If you’re Rhinebeck-bound, we would love to see you at Jill Draper’s studio in Kingston on Saturday night–details here.

Whip Up Whiplash

Dear Ann,
I had an exceedingly crafty weekend, how about you? But first, I need to announce that my conscience is free of all bonds and obligations undertaken with respect to my Olympic 16 Hats For Dulaan pledge. I give you:
The Final Four.
As you can see, the corrugated rib groove carried me all the way through. I love how 2-color ribbing highlights the striping of the Noro. In hat 14, the somber shades of the Noro Silk Garden rescued an insipid pale blue and white Rio de la Plata (yummy yarn, just don’t know why I picked that pasty shade).
I especially love the woven look on the wrong side. It gives me all kinds of ideers. Why is this magnificent technique so seldom seen outside of cuffs and edgings? (Um, because it’s slow and tedious? Is that a very good reason? I think NOT.)
A fond goodbye to an Alp of hats. I had a great time making them.
Crafty Sunday: The Chroni-What-Cles of Darn-ia
Now, you know about Whip Up don’t you? A group of the bestest, most craftiest bloggers, updating constantly on every aspect of making stuff by hand, by all means and in all media? Whip Up makes me dizzy with crafty longing. I cannot walk through my apartment without seeing something that needs whipping up. I start to think about branching out beyond knitting, beyond log-cabinning on borrowed sewing machines, beyond……the pale.
Whip Up is totally to blame for what I did yesterday. What I did yesterday involved a Cherished Wedding Gift and this:
Be afraid. Be very afraid.
The Cherished Wedding Gift in question is what I call, with no pejorative connotation, a Catalog Quilt. I have quite a few Catalog Quilts. I buy them, well from catalogs of course, because I prefer cotton quilts to regular blankets and down comforters and stuff like that. You can wash them and hang them on the line and they are so dang cuddly. When I started, I didn’t have any ‘real’ quilts to compare them to, so I didn’t mind that their quilting is kind of …. sketchy…. or that their color schemes can be bland or matchy-matchy. Even with my more educated appreciation of craftsmanship, I still enjoy scoring a nice quilt in the Garnet Hill super-duper middle-of-the-catalog-70-percent-off sale. This particular quilt was a wedding gift from 4 sibs who are beloved cousins-in-law. They asked me what color I liked (being the bride and the only person whose color preference mattered), and I said blue (surprise!), and they gave us this:
We got married in 1991. So naturally there are a few spots that are worn-out and busted. In the quilt I mean.
I love a Matching Pillow Sham, and this quilt was my very first experience of it. I felt so grown up. I would invite people to visit: “Please stay with us,” I would say. ‘We have Matching Pillow Shams, you know.’ I don’t ever want to get rid of this quilt, or any quilt, but Whip Up got me started thinking I could IMPROVE this quilt. So yesterday, my helper man (Joseph) and I set to work.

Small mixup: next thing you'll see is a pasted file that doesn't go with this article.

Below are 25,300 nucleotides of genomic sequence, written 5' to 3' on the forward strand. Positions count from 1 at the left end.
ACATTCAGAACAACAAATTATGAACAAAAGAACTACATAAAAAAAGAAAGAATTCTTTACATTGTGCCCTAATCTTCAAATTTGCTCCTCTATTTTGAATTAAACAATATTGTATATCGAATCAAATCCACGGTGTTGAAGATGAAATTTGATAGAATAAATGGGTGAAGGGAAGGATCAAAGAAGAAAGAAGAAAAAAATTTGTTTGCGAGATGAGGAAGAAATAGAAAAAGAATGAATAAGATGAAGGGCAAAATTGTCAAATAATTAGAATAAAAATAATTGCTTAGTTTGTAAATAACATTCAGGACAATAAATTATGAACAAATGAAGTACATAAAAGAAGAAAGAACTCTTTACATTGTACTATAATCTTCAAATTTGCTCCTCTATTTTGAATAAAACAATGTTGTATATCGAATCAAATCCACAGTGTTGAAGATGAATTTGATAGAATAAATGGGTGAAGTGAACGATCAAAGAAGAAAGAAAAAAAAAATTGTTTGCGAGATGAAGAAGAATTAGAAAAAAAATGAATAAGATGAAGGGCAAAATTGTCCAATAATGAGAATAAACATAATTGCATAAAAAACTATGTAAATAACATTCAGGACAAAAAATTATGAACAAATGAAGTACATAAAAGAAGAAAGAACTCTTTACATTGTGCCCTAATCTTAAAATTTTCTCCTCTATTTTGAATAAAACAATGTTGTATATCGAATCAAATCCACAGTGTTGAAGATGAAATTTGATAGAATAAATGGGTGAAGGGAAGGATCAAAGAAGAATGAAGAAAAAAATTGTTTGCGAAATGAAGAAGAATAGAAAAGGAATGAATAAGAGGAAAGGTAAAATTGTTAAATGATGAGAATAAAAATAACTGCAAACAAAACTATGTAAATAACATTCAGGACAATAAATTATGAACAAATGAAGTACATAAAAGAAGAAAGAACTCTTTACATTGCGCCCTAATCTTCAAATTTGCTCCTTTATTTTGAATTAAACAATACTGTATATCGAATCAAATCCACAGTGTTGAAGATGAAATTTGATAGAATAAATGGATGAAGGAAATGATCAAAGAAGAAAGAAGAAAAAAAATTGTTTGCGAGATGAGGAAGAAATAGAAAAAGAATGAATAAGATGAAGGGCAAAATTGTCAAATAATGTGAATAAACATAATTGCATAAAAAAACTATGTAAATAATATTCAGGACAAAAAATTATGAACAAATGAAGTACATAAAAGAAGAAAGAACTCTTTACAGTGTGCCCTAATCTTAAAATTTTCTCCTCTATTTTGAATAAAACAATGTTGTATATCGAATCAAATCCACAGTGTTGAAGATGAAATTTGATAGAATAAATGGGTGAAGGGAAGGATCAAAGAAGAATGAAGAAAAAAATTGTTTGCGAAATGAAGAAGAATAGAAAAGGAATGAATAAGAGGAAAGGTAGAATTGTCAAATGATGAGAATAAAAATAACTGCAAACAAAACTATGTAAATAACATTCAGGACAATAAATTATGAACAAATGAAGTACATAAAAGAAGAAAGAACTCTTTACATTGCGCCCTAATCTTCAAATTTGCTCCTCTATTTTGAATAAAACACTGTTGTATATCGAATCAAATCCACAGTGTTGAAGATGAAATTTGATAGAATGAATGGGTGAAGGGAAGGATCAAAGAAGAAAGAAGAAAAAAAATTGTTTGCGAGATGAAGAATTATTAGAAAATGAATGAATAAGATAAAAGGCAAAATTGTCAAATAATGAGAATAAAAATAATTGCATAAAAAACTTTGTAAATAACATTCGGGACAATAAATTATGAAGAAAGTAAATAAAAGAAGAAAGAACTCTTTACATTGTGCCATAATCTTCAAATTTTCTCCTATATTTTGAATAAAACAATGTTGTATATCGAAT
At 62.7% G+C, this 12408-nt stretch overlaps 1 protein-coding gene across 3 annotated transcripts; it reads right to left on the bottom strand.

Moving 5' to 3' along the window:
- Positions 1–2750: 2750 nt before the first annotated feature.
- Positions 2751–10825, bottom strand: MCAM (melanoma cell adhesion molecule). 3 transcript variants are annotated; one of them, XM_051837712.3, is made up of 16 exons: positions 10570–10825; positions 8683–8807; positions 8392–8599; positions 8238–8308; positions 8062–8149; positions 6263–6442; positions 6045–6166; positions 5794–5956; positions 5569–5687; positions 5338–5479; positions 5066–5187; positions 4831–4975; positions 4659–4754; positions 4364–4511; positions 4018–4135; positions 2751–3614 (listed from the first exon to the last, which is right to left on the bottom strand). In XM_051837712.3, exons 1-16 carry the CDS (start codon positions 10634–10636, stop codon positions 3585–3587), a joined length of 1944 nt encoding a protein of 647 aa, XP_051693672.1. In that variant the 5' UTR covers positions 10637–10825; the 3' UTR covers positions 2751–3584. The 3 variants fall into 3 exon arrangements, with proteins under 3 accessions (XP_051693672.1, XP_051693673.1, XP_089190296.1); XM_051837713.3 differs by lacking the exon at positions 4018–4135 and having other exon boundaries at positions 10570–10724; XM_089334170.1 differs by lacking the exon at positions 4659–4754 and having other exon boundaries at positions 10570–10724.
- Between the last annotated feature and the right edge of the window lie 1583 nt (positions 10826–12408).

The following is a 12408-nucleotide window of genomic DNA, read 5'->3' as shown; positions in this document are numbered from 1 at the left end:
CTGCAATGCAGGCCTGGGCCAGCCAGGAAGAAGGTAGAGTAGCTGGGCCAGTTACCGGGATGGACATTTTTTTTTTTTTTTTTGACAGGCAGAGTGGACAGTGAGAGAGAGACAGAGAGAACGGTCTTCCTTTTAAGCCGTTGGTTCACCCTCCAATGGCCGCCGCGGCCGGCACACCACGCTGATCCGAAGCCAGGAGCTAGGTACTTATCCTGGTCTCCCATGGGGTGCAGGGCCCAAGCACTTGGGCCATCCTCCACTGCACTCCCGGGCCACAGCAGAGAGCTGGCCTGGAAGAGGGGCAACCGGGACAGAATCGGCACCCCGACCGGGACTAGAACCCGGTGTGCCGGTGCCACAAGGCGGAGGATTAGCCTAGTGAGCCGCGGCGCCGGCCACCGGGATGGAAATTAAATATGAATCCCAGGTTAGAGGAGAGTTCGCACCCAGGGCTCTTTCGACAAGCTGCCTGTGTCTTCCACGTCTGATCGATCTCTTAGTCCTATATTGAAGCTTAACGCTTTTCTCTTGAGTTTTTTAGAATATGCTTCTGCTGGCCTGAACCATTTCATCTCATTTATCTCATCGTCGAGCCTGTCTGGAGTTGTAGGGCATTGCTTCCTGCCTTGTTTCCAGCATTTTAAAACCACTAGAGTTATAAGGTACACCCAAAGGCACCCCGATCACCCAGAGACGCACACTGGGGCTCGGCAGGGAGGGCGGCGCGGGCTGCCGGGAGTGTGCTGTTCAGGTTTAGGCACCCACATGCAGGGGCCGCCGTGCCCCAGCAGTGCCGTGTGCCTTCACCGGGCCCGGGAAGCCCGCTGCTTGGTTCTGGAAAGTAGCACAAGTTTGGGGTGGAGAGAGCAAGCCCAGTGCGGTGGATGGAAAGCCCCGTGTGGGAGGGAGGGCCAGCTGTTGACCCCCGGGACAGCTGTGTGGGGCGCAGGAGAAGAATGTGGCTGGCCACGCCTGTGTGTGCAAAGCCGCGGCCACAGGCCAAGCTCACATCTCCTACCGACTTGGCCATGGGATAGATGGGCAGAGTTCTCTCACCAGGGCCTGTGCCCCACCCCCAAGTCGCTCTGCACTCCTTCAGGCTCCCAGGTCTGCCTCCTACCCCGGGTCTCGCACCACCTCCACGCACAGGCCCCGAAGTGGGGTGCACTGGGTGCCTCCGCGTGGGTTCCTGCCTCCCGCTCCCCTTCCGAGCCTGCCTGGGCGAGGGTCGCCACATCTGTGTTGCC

Although I’ve read of Kaffe Fassett painting dye on the strips of a quilt that were too light, one look at Joseph, and the Rit box warnings about staining, convinced me that I should go the Washing Machine Route.
First you mix up some salty dye soup.
Euw. Second thoughts occurring now. Joseph is hell-bent, though.
So we washed, we soaked, we re-set the machine 6 or 7 times, we rinsed and at the end of it all we pulled this out of the dryer:
Mmmmm, denimy! (See the sham to compare the original color.) The pattern still shows–yay for that. I might give it a second treatment to deepen the blue when I restore the shams to their original, intended matchy-matchiness. A successful project, thanks to a bad case of Whip Up Fever. I wonder what’s going on over there today. Hmmmm?



  1. Rock on with those blues. I’m glad you’re continuing according to the plans my fantasy has for your life, and your role in this world: Kay Paints the World Denim.

  2. …and didn’t we love old Larry McMurtry in HIS denim at the OSCARS!
    Garnet Hill and Land’s End Sale quilts are my favorite too…….

  3. That’s pretty danged CUTE.

  4. Wow, that first picture just knocked my socks off. What an opening blast of colour!

  5. I am so glad there is a name for that overwhelming exuberance for all things made out of other little pieces of things! I am a sequential crafter: first needle point,then there was counted X stitch,followed by quilting, rughooking and now knitting. WHIP UP, I love it!

  6. Great crafty weekend! Sometimes I have the urge to dye something and I start sideways glances at the cat. A beloved quilt is a much better option. Maybe I’ll reconsider some of the ones my grandmother has made me over the years with her questionable color-matching skills. Long live denim!

  7. man, that is fabulous!
    how did the washer fare?

  8. Your hats got more and more complex, no wonder you needed a little extra time! Congrats on finishing the Olympic challenge!